The Yorkshire Terrier - tiny dog with big personality
The Yorkshire Terrier breed - History
The Yorkshire Terrier (nicknamed the Yorkie) is a toy-size breed that originated in England's Yorkshire area, during the mid-1800s. These dogs started as ratters in Yorkshire mills and mines during the Industrial Revolution and today are one of the most popular companion dogs. The original Yorkshire terriers were a bit larger than those of today but still small enough to get into holes and catch rodents. During the Victorian era, Yorkies became extremely popular among the royalty. They became a symbol of wealth.
FUN FACT: In World War II, a noble Yorkie named Smoky was a war hero because she saved the lives of soldiers by dragging a communications cable through a 60-foot long culvert that was only 8 inches wide. If you want to read about Smoky’s life and heroic act, you can read a book written by her owner, Corporal William A. Wynne. The book is called Yorkie Doodle Dandy and you can find it here. Smoky also worked as a therapy dog and as an actress in various TV shows.
The Yorkshire Terrier - Grooming
The Yorkshire Terrier is 7-8 inches tall at the shoulder and weighs around 7 pounds.
The Yorkshire Terrier’s coat long, silky and straight. The coat sheds very little so these dogs are considered to be a good choice for people with allergies. Yorkies are born with black fur, and they gradually develop the blue and tan coat, usually after they're a year old.
FUN FACT: The hormones can also affect your Yorkie’s coat color. Females in heat are usually lighter during the heat, and then they darken again afterwards.
Although they don’t shed a lot, Yorkies require daily brushing (especially show dog Yorkies that have longer hair) because the texture of their coat is similar to the texture of human hair and thus tangles into knots if the owner doesn’t brush it every day. Shorter coats are easier to maintain so many owners opt for a “puppy cut”. This means that they cut the entire Yorkie’s hair to an even length. Many of them leave long hair only on the top of Yorkie’s hair (often pulled up into a topknot) and this is one of their main characteristics. The rest is basic care – trim the dog’s nails regularly, and every few days check his ears for any sign of infection. Also, Yorkie is a small breed, and small breeds are prone to dental problems. This is why you should pay special attention to your Yorkie’s teeth and should schedule a professional cleaning by your vet at least once a year.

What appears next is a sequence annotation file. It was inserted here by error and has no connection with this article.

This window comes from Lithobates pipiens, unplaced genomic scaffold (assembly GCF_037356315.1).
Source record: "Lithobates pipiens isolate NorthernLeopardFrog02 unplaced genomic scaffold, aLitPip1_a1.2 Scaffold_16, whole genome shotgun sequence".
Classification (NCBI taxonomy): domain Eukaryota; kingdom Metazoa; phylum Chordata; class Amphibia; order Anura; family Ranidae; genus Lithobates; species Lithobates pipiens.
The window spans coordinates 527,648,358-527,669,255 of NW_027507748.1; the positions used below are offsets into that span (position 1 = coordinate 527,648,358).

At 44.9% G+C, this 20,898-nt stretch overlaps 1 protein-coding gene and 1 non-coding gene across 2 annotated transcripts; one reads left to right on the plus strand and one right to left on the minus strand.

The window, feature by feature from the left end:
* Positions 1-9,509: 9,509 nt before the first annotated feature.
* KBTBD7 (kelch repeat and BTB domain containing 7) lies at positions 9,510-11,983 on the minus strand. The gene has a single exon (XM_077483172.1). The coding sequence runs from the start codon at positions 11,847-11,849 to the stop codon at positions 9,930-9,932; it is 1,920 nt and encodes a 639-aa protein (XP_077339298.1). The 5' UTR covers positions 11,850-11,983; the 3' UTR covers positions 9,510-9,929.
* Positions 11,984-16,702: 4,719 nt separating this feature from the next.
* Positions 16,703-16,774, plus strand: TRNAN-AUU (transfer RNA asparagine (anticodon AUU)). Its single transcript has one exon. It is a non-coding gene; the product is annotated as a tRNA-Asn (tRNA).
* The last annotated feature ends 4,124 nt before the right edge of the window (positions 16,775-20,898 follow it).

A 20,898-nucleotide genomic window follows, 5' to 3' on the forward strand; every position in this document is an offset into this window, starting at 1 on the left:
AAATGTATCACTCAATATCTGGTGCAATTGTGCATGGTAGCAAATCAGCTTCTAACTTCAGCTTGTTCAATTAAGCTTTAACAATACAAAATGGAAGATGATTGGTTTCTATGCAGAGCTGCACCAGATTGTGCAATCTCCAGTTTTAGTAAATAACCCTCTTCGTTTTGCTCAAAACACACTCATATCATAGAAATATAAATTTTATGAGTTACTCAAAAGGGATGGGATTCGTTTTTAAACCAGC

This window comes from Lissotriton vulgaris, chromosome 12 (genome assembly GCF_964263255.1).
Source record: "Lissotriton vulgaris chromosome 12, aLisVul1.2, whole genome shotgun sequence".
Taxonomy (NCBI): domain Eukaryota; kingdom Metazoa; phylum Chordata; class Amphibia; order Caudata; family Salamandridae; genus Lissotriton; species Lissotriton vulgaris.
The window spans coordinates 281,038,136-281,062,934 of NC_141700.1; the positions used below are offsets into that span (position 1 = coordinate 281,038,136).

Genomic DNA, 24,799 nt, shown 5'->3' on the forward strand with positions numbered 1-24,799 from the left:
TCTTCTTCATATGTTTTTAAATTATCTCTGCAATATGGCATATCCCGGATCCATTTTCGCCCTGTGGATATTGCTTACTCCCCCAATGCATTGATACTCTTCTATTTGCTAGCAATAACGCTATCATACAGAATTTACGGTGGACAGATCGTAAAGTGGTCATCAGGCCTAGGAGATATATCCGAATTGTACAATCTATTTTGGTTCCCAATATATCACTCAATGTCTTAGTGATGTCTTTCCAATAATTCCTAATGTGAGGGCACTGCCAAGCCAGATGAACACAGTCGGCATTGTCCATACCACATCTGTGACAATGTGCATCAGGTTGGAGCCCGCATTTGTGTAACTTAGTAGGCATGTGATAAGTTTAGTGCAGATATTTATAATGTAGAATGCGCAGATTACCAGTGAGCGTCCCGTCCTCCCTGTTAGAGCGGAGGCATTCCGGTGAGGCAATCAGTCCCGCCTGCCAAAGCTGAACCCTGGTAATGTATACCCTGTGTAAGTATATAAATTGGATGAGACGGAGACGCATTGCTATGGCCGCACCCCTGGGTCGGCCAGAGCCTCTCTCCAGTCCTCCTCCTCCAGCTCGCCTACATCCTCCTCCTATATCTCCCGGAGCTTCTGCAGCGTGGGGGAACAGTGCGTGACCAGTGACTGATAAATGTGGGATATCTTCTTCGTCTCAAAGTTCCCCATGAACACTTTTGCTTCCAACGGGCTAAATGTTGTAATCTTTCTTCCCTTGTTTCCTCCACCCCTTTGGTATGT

The Yorkshire Terrier - Temperament
Yorkshire Terriers are lovely, curios dogs, always ready for an adventure. Yorkshire Terriers are highly energetic but indoor activities can satisfy their exercise needs in great amount. A couple of moderate walks during the day, or a session of chasing after a tennis ball will probably be enough for these dogs to burn off energy. The Yorkshire Terriers are maybe small-sized dogs, but they will often try to take down a much larger dog. They are extremely self-assure and brave and they even earned a nickname “the tomboy toy”.
Yorkies make great apartment dogs and should never live outside. They are sensitive to cold and are prone to chills so they should always be protected from bad weather. They don’t tolerate extreme heat either.
Yorkies love their family and are eager to please them. They are not recommended for families with young children because of their size. They are small-sized and very delicate. A child can squeeze a dog too hard, accidentally step or fall on a dog and literally break him. Yorkies get along with other pats if they have been properly socialized at an early age. Sometimes, their “big dog in a small body” state of mind makes them aggressive towards strange dogs, often those are much bigger dogs. Of strangers Yorkies are sometimes suspicious and they will bark at any new, strange sound or sight. They are prone to excessive barking so it is important to teach them immediately when and when not to bark.
FUN FACT: Yorkshire Terriers are difficult to housetrain so a lot of patience for the owner is needed.
The Yorkshire Terrier - Training
Early training and proper socialization are very important. Socialization will help keep their “big personality” from getting out-of-control. Training needs to be regular and filled with positive praises. Most of Yorkies are easy to train because they just love the attention they get during the training. Generally, they love being the center of attention. Being left alone is not for them – they may develop some bad habits or become destructive.
The Yorkshire Terrier - Health
The Yorkshire Terrier has a lifespan of 11-15 years. As all breeds are, this one is also prone to certain health conditions. These health conditions are: patellar luxation (a dislocation of a kneecap), progressive retinal atrophy (a degenerative eye disorder), portosystemic shunt (an abnormal flow of blood between the liver and the body), hypoglycemia (caused by a low blood sugar), collapsed trachea, reverse sneezing, etc. Reverse sneezing is a condition that is often confused with a collapsed trachea. Collapsed trachea is a congenital abnormality and a common cause of airway obstruction. Reverse sneezing, on the other hand, is a far less serious condition that happens usually when a dog is too excited or tries to eat and/or drink too fast, and then inhales repeatedly and forcefully through the nose, making a loud, honking sound.
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